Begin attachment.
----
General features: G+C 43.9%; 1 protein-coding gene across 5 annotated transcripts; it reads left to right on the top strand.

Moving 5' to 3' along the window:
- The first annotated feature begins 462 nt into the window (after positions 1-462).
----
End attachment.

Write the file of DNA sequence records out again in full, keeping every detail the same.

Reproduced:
General features: G+C 43.9%; 1 protein-coding gene across 5 annotated transcripts; it reads left to right on the top strand.

Moving 5' to 3' along the window:
- The first annotated feature begins 462 nt into the window (after positions 1-462).